(in the clip above you’ll find an audio version of the post below)


Ever since I moved to the Monastery of One I’ve been revisiting the topic of what philosophy means, and decided to write a new series of posts about it, this being the first one. I tend to agree with Nietzsche when he reminds us that “only something which has no history can be defined”,1 so my quest is neither to recreate the complete historical record nor to provide a timeless definition to something that exists in time but rather to interpret and weave together pieces of the historical record and what stirs my soul to give a sense of scope as to what I understand and choose to aspire to when it comes to philosophy.

Philosophical activity being something alive and ongoing, interpreting both the world and itself in its path, chances are I’ll be revising and updating my view of philosophy as time goes by or new information comes to light. Besides I’ve already touched upon this issue a number of times in the past.2

I’ll be drawing heavily from the excellent work of Pierre Hadot, whose books on philosophy as it was practiced in antiquity have been a tremendous source of inspiration and fulfillment. Perhaps the latter adjective requires a few words of explanation, and can serve as the beginning of this exposition.

The Yearning for Philosophy

The yearning for philosophy is as old, if not older, than philosophy itself. When you discover it within yourself nowadays the typical path is to study philosophy in college. However, you soon discover that this path does not honor the yearning, satisfying only parts of it, in ways that are sometimes foreign to its nature. The love of wisdom ought to be channeled to a path that pursues her, if it is to strengthen and bear fruit. That is not the path that contemporary philosophy degrees set you on. As a result, with your love not in sight of the object, nor on a path that gets you closer to it, your love remains unrequited and you slowly lose faith both to the object and to any chance of consummation.

At that point you might resign yourself to tenure track and simply shift your perspective to the requirements of contemporary society. If you don’t, and rebel against inertia by following the yearning, it might lead you outside the academic environment. In solitude or with a few friends you might slowly rediscover the path to wisdom and what it really takes to approach her. Or you can take a shortcut and read Hadot’s work, starting with What is Ancient Philosophy?

There you’ll discover that you’ve been led astray. Philosophy as it is done today in the academic world is just a shadow of what it used to be. The first philosophers did find ways to properly honor the yearning. Their love of wisdom did not go unrequited. They gave birth to masterpieces of philosophy that withstood the test of time, and at the heart of it all, stood the archetypical philosopher who never wrote a single line but whose life was his greatest work: Socrates.

But before we get to Socrates and the birth of philosophy proper, let’s go back in history to understand the ground from which philosophy came to be.

Sophia before Philo-sophia

Philosophy etymologically comes from the Greek word philosophia, which can be broken into two parts: philo- which can be said to mean “the love of” and -sophia which is traditionally translated as “wisdom”. But what did sophia really mean in ancient Greece?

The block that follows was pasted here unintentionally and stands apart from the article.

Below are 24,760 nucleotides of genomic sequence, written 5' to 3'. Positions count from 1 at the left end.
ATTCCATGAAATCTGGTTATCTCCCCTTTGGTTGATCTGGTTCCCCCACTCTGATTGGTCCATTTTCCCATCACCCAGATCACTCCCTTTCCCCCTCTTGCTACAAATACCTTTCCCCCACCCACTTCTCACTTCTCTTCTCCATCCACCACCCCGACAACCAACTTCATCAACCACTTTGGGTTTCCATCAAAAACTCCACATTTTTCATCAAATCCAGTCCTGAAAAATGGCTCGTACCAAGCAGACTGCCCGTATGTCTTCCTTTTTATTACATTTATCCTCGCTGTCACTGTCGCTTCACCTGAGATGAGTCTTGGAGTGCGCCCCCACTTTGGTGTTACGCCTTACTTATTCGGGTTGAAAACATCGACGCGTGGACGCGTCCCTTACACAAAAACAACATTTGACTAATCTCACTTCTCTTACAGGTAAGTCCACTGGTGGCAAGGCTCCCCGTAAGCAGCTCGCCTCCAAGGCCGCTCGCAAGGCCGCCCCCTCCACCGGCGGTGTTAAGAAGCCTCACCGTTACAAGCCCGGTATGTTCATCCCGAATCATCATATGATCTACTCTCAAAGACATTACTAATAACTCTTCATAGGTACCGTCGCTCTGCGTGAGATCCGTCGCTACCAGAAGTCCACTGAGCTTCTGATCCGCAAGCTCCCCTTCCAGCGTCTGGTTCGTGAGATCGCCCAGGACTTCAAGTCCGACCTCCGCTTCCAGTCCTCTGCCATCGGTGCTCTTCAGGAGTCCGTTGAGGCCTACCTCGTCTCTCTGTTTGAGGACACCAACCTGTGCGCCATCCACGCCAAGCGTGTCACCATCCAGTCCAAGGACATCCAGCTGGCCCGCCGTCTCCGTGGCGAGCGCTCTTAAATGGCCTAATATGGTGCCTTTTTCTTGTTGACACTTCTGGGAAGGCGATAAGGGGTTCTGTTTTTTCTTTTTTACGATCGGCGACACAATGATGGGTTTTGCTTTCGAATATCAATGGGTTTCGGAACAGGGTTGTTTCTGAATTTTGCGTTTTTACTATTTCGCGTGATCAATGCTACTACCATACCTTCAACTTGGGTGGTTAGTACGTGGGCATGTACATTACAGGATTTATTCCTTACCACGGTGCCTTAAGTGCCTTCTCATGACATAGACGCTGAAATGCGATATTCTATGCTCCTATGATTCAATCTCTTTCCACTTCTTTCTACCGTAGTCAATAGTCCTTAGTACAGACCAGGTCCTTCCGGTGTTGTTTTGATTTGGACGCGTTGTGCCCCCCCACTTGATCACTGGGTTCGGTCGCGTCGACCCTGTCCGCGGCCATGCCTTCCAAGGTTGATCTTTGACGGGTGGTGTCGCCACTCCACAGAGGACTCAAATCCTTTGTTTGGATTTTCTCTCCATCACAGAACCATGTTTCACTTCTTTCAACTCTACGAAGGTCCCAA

It actually had multiple meanings which overlapped to create a complex concept. Let’s break them down.

The word in Homer is used to “designate activities or practices which are subject to measures and rules…presuppose instruction and apprenticeship but also demand the help of a god or divine grace which reveals the secrets…to the artist or artisan and helps them exercise their art.”3 The artisan used his sophia to transform matter into artifacts that were useful, the artist/poet used his sophia to transform the listener’s soul.

In Herodotus the sophia of Solon is correlated with the good judgment in matters of human life that results from broad experience and acquaintance, through traveling, of different lands, customs and men.4

It also meant a type of worldly wisdom correlated with how one behaves when dealing with different kinds of people and adapting to each one of them, going so far as ruses and dissimulation.5

A glance at The Seven Sages (sophoi in Greek, therefore exhibiting sophia) of ancient Greece reveals that sophia was also a quality of those who exhibited mastery over the social, artistic and natural realms whether it concerned legislation, poetry, prediction and understanding of natural phenomena or governance. For example, Solon was a famous legislator and poet while Thales: “pos­sessed what we could call encyclopedic knowledge: he predicted the solar eclipse of May 28, 585, and affirmed that the earth rested on water; yet he also possessed technical knowledge, since it was claimed that he diverted the course of a river. He also displayed political farsightedness: he tried to save the Ionian Greeks by pro­posing that they form a federation.”6

Despite the Greeks talking about sophia with reference to the Seven Sages, the ancient Greek term for philosophy, philosophia, only made its appearance around the 5th century B.C. and got defined by Plato in the 4th century B.C.7 The so-called Pre-Socratic philosophers, Thales being one of them, did not call themselves philosophers, nor their activity philosophy. It was Aristotle who applied the term philosopher to Thales and the rest of the Pre-Socratics.8 Why did he do that?

According to Hadot, that was because:

“All these thinkers proposed a rational explanation of the world – and this was a milestone in the history of thought. To be sure, there had been cosmogonies before them, in the Near East and elsewhere in Archaic Greece as well. Yet those had been mythical – that is to say, they described the history of the world as a battle among personified entities…whereas they proposed a [rational] theory to explain the origins of the world, of mankind, and of the city…by positing not a battle among personified elements but a battle among “physical” realities, and the predominance of one of these over the others. This radical transformation is summed up in the Greek word physis, which originally meant the beginning, the development, and the result of the process by which a thing constitutes itself. The object of this intellectual undertaking, which they called historia [the ancient Greek word for inquiry], was universal physis.9